Often times when the phrase social media is mentioned, Facebook, twitter, MySpace, instagram, WordPress and Blogger cloud the mind.
What boggles the mind is the history of social media dates way back to the postal service origins yet most of the sites listed above were never heard of till the 20th century.
The birth of Facebook as a college project in 2004 and Twitter, a micro-blogging platform in 2006 set a whole new dimension in the perception of online interactions and subsequently social media.
These developments presented with them an array of social, economic, political and religious glitches often disguised in hyped applause.
A Revolution Tool: As witnessed in the "fall of tyrants" in west African countries of Lybia (Muammar Ghadafi), Egypt (Hosni Mubarrak) among others, social media (specifically Facebook & Twitter) played a critical role in coordination of the protests that brought down governments that had for long been stable.
Today, the economies of these states are grappling due to political uncertainty turmoil that these spontaneous "revolutions" have resulted into. With their economics grappling, the standard and cost of living is high, unemployment is on the rise, the health sector is in ruins, investment has greatly depreciated and crime is on the increase.
Social Network: With the evolution of social media, staying in touch with long distanced relatives & pals is as easy as a click of a mouse-button; sounds exciting & too good to be true, doesn't it?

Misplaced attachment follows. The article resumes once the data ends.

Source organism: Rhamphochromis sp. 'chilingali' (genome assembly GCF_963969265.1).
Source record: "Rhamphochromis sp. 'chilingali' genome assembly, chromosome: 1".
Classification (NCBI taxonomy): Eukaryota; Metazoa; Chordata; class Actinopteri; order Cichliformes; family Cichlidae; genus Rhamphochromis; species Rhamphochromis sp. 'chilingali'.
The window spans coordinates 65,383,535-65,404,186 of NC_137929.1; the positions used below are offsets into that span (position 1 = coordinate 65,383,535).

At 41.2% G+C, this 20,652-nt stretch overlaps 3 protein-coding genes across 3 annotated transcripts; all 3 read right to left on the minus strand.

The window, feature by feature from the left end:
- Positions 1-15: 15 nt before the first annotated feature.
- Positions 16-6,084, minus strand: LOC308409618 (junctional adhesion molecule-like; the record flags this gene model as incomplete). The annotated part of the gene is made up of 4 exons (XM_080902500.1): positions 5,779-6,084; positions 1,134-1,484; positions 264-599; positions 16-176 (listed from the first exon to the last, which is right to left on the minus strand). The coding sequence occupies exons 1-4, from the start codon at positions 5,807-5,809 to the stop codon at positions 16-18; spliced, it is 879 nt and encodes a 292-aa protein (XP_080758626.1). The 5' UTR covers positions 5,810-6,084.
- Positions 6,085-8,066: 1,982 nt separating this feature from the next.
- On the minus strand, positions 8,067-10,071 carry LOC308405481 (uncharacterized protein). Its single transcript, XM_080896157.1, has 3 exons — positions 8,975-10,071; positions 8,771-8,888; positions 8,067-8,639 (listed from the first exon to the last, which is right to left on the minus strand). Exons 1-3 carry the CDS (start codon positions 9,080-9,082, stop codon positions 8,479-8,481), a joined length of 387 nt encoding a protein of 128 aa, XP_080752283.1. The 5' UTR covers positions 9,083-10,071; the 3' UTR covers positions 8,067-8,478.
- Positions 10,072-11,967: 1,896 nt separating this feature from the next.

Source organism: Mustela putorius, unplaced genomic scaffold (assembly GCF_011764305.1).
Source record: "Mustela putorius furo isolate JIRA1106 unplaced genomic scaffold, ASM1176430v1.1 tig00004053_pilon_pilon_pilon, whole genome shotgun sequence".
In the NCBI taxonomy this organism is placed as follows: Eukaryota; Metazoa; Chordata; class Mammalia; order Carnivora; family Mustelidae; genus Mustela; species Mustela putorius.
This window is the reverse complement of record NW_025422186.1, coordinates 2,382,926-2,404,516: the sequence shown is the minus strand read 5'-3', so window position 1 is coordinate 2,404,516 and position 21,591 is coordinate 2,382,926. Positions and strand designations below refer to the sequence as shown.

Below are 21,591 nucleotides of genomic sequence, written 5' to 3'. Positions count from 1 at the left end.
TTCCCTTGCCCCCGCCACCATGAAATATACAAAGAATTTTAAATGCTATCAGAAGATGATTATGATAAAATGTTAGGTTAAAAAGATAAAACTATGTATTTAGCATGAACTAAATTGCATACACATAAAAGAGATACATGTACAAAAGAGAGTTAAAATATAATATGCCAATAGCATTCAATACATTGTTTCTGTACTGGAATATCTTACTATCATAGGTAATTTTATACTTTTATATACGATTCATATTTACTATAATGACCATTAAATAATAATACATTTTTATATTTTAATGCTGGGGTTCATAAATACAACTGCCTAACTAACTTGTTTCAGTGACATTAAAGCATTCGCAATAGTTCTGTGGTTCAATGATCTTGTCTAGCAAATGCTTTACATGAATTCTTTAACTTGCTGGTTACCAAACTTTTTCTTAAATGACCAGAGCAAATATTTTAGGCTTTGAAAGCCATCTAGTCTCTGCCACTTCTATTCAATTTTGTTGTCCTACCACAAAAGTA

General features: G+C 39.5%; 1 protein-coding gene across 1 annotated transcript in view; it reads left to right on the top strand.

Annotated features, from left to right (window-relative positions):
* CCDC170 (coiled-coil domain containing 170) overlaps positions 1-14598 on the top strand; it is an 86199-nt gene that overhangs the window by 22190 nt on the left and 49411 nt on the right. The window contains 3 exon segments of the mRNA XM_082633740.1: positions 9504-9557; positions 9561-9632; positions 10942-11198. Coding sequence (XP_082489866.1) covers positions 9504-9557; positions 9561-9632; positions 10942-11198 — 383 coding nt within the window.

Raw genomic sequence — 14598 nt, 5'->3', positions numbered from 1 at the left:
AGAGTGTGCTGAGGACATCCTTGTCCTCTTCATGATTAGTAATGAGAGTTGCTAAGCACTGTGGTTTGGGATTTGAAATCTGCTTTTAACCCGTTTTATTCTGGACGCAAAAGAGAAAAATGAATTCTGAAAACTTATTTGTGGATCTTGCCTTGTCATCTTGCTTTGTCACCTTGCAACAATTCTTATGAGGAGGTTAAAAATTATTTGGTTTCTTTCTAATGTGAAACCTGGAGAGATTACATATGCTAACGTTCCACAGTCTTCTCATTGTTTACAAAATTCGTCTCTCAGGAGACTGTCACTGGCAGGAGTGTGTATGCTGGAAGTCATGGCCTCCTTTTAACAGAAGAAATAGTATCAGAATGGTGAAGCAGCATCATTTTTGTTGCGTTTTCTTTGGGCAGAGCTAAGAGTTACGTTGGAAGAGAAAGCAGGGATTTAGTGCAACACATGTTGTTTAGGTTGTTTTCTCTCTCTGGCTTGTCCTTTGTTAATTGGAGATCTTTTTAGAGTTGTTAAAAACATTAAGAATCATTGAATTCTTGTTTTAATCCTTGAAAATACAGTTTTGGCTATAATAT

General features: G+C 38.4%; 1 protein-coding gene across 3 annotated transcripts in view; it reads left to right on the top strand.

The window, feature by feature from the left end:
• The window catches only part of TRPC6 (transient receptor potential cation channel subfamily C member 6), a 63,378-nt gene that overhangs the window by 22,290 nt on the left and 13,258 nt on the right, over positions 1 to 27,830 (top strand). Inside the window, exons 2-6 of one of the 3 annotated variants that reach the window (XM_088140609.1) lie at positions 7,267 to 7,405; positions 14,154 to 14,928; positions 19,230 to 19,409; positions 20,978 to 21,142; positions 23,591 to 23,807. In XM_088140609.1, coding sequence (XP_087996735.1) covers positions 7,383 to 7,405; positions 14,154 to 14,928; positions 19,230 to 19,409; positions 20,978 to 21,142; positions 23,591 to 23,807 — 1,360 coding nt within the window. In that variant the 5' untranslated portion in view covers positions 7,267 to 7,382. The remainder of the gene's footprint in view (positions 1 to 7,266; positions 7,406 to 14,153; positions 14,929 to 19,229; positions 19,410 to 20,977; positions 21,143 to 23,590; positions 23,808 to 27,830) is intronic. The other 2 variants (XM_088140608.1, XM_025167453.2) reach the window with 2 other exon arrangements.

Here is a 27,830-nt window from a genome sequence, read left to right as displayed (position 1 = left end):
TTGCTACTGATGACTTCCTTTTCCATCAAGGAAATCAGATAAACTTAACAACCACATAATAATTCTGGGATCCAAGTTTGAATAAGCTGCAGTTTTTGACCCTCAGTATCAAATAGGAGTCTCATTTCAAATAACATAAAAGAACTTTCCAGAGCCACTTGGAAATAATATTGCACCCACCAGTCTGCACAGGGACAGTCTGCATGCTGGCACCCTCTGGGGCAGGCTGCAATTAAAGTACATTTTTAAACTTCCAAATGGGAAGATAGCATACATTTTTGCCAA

It however leaves a puzzle as to why one can be virtually close to a pal or relative overseas but has no idea that the person aboard the same matatu, seated next to her/him lives next door - is a neighbor.
The i-generation (previously the .com generation) is so preoccupied in typing away in smart phones and giggling to online humour to create a relationship with the community around him - a terrorist could be living next door.
Social life that existed pre-20th century does not exist anymore for gone are the days when neighbors got to know each other and discuss the community's social welfare over a mug of evening porridge; community development and its supervision has been abandoned to governments while citizens popularise, indirectly, their irresponsibility online e.g campaigns like #TGE - Tusaba Government Etuyambe (literary meaning "we plead with the Government to help us") in Uganda can be started over floods resulting from blockage of water gutters by poorly disposed off polythene.
Economy Booster: According to a survey done by the Kenya ICT Board, about 77% of Kenyans spend more time on Internet than on Radio, TV and Newspapers combined. These spend between KSH 500 - KSH 1,000 on internet access on a daily basis. Hold it there! Do your computation.... how much does the government get in form of taxes and how much does the "investor" take home as profit?
The statistics from the Kenya ICT board still indicate that about 62% of Kenyans access internet at least 5 times a day, 65% of Kenyans spend at least 1 hour daily on social media and majority of those use office internet - internet in their respective places of work, most of which do not deal in social media management or communications.
Going by these statistics, 65% of Kenyans could be spending at least 6 hours of their weekly productive time on social media sites and, if done in office, are misappropriating office resources: - you do realise that this is corruption, don't you? That is a whole new topic for another day.